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Old 05-25-2009, 07:23 AM   #1
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constant trickle into sump

I have lived in this house for the past 3 years and this last year started noticing that the sump pump kicks on 2-3 times/hour every day (even when it hasn't rained for days..also in the cold Chicago winter). There is also water on the street where the water comes out of the sump pump hose.

In the basement there is always the sound of a slow trickle of water into the sump. I am wondering if there is a cracked pipe or something like that. Looking for recommendations on what to look at/who to even call to look at this to better understand what is going on.


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Old 05-26-2009, 06:26 AM   #2
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First question: are you sure the sump pump was cycling less frequently at some point in the past, or is possible that you just noticed the increased cycling?


If you have a leak in the supply plumbing, and the sump pump is running several times a day, that would mean it is leaking at least several cubic feet of water per day close to the foundation drain tile system.

If you have a water meter (not all homes in Chicago do), and the leak is on your side of the meter, you can use the meter readings to check for the possibility of a leak - the next time you will be out for the day make sure nothing (including ice makers, etc.) will be consuming water, note the meters exact reading, and see if it is increased when you return.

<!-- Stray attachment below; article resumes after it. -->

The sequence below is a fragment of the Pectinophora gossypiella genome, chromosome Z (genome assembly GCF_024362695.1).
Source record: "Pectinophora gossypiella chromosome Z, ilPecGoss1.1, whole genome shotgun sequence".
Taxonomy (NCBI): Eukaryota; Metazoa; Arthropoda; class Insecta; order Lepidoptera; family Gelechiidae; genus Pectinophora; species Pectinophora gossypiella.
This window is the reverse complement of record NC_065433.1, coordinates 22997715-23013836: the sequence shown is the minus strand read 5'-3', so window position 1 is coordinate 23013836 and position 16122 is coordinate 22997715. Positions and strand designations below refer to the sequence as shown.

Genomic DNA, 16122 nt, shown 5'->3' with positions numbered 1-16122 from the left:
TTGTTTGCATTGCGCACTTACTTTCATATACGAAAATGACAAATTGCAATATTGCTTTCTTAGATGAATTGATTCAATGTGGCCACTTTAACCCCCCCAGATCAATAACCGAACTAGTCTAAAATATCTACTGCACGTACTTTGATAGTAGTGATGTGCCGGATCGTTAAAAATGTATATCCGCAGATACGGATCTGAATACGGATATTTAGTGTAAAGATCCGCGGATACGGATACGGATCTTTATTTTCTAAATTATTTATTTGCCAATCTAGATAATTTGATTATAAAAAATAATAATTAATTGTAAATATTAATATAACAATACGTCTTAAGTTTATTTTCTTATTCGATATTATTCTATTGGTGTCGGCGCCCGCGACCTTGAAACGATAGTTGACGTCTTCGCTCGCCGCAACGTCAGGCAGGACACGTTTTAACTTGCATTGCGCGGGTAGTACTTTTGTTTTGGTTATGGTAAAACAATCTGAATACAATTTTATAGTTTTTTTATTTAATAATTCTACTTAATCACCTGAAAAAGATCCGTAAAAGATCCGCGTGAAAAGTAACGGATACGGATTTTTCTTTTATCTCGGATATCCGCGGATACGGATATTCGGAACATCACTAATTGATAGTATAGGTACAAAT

If the leak is on the city side of the meter (for example because of foundation settling which has damaged the water line where it passes through the foundation wall) it's a lot tougher to diagnose, ultimately you might have to turn off the water at the curb box in dry weather and wait to see if water flow into the sump is slowed.

However also consider other possible reasons for constant flow into the sump.

For example, is the pump discharge sufficiently far from the structure so that it's discharge cannot reenter the foundation:

Fig 1

This is a pretty dramatic example, but the principle is the same for lower flows. (This pump was in Chicago, BTW, and also illustrates that you can get substantial amounts of groundwater at the foundation drain system even in freezing weather in our Chicago climate).

How about your neighbors sump pump discharge - for instance I sometimes find these peeking out from under the fence of adjacent properties.

Also, where are gutters and downspouts currently discharging?

It these are discharging into areas where water can return to the foundation drain system the ground can store large amounts of water which gradually seeps back into the foundation drain system - this can cause cycling of a sump pump even after weeks of "dry" weather.

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Last edited by Michael Thomas; 05-26-2009 at 06:30 AM.
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Old 05-26-2009, 07:18 AM   #3
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Hint for those eavesdropping: Ideally there should not be water ponding against the house or near the house at any time for any reason (example pictured above).
The good conscientious technician or serviceperson will carry extra oils and lubricants in case the new pump did not come with oil or the oil was accidentally spilled, so the service call can be completed without an extra visit.
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sump , sump doesnt turn off

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